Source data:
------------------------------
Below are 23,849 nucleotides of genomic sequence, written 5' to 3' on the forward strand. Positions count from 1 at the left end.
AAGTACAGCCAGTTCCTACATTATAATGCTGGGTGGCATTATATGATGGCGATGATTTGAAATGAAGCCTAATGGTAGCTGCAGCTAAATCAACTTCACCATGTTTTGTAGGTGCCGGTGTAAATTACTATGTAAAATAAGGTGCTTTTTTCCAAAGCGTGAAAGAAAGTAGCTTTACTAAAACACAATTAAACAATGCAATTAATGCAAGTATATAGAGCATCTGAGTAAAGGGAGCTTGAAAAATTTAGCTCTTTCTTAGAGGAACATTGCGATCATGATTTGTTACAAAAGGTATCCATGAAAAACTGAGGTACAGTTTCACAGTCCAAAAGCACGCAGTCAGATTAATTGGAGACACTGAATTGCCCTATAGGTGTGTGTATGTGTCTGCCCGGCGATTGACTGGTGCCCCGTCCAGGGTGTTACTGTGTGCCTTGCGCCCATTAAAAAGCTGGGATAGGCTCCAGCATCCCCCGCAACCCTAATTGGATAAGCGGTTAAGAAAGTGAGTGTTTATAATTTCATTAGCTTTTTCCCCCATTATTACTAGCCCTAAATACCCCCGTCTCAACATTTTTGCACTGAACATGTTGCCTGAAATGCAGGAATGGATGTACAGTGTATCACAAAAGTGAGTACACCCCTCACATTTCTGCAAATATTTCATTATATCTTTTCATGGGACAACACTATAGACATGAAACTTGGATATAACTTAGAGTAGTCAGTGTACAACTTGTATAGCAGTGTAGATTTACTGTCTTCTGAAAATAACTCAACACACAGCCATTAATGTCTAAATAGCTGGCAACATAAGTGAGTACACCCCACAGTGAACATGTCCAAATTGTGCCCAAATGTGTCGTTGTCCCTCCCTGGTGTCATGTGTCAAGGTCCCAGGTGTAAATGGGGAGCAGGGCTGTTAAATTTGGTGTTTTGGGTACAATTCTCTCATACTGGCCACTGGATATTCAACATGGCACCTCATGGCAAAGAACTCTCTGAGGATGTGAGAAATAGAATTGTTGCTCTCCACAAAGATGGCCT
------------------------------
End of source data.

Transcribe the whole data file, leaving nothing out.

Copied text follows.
Below are 23,849 nucleotides of genomic sequence, written 5' to 3' on the forward strand. Positions count from 1 at the left end.
AAGTACAGCCAGTTCCTACATTATAATGCTGGGTGGCATTATATGATGGCGATGATTTGAAATGAAGCCTAATGGTAGCTGCAGCTAAATCAACTTCACCATGTTTTGTAGGTGCCGGTGTAAATTACTATGTAAAATAAGGTGCTTTTTTCCAAAGCGTGAAAGAAAGTAGCTTTACTAAAACACAATTAAACAATGCAATTAATGCAAGTATATAGAGCATCTGAGTAAAGGGAGCTTGAAAAATTTAGCTCTTTCTTAGAGGAACATTGCGATCATGATTTGTTACAAAAGGTATCCATGAAAAACTGAGGTACAGTTTCACAGTCCAAAAGCACGCAGTCAGATTAATTGGAGACACTGAATTGCCCTATAGGTGTGTGTATGTGTCTGCCCGGCGATTGACTGGTGCCCCGTCCAGGGTGTTACTGTGTGCCTTGCGCCCATTAAAAAGCTGGGATAGGCTCCAGCATCCCCCGCAACCCTAATTGGATAAGCGGTTAAGAAAGTGAGTGTTTATAATTTCATTAGCTTTTTCCCCCATTATTACTAGCCCTAAATACCCCCGTCTCAACATTTTTGCACTGAACATGTTGCCTGAAATGCAGGAATGGATGTACAGTGTATCACAAAAGTGAGTACACCCCTCACATTTCTGCAAATATTTCATTATATCTTTTCATGGGACAACACTATAGACATGAAACTTGGATATAACTTAGAGTAGTCAGTGTACAACTTGTATAGCAGTGTAGATTTACTGTCTTCTGAAAATAACTCAACACACAGCCATTAATGTCTAAATAGCTGGCAACATAAGTGAGTACACCCCACAGTGAACATGTCCAAATTGTGCCCAAATGTGTCGTTGTCCCTCCCTGGTGTCATGTGTCAAGGTCCCAGGTGTAAATGGGGAGCAGGGCTGTTAAATTTGGTGTTTTGGGTACAATTCTCTCATACTGGCCACTGGATATTCAACATGGCACCTCATGGCAAAGAACTCTCTGAGGATGTGAGAAATAGAATTGTTGCTCTCCACAAAGATGGCCT